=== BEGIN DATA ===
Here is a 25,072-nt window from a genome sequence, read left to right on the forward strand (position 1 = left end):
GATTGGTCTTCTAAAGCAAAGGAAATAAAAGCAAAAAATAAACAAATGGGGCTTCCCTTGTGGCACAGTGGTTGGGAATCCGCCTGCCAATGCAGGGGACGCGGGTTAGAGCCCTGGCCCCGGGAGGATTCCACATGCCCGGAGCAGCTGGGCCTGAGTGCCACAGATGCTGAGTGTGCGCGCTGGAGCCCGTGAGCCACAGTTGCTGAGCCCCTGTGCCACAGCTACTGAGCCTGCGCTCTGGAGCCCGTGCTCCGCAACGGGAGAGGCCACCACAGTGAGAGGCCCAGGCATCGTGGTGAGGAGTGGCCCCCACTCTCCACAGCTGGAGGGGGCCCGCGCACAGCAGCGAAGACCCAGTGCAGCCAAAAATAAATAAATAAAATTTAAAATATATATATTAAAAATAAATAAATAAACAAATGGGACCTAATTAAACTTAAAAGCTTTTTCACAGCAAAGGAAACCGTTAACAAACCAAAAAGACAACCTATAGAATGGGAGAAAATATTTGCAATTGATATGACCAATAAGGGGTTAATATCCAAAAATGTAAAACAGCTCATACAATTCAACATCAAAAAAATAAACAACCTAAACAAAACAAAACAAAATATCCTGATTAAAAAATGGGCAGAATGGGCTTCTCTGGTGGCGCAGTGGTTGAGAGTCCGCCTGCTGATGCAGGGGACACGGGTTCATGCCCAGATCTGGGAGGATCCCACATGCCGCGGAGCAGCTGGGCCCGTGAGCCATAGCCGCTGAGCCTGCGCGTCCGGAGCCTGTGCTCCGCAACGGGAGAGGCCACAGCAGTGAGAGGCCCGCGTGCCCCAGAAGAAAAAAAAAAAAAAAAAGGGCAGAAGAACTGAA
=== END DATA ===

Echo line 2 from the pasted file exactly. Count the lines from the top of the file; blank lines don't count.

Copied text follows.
GATTGGTCTTCTAAAGCAAAGGAAATAAAAGCAAAAAATAAACAAATGGGGCTTCCCTTGTGGCACAGTGGTTGGGAATCCGCCTGCCAATGCAGGGGACGCGGGTTAGAGCCCTGGCCCCGGGAGGATTCCACATGCCCGGAGCAGCTGGGCCTGAGTGCCACAGATGCTGAGTGTGCGCGCTGGAGCCCGTGAGCCACAGTTGCTGAGCCCCTGTGCCACAGCTACTGAGCCTGCGCTCTGGAGCCCGTGCTCCGCAACGGGAGAGGCCACCACAGTGAGAGGCCCAGGCATCGTGGTGAGGAGTGGCCCCCACTCTCCACAGCTGGAGGGGGCCCGCGCACAGCAGCGAAGACCCAGTGCAGCCAAAAATAAATAAATAAAATTTAAAATATATATATTAAAAATAAATAAATAAACAAATGGGACCTAATTAAACTTAAAAGCTTTTTCACAGCAAAGGAAACCGTTAACAAACCAAAAAGACAACCTATAGAATGGGAGAAAATATTTGCAATTGATATGACCAATAAGGGGTTAATATCCAAAAATGTAAAACAGCTCATACAATTCAACATCAAAAAAATAAACAACCTAAACAAAACAAAACAAAATATCCTGATTAAAAAATGGGCAGAATGGGCTTCTCTGGTGGCGCAGTGGTTGAGAGTCCGCCTGCTGATGCAGGGGACACGGGTTCATGCCCAGATCTGGGAGGATCCCACATGCCGCGGAGCAGCTGGGCCCGTGAGCCATAGCCGCTGAGCCTGCGCGTCCGGAGCCTGTGCTCCGCAACGGGAGAGGCCACAGCAGTGAGAGGCCCGCGTGCCCCAGAAGAAAAAAAAAAAAAAAAAGGGCAGAAGAACTGAA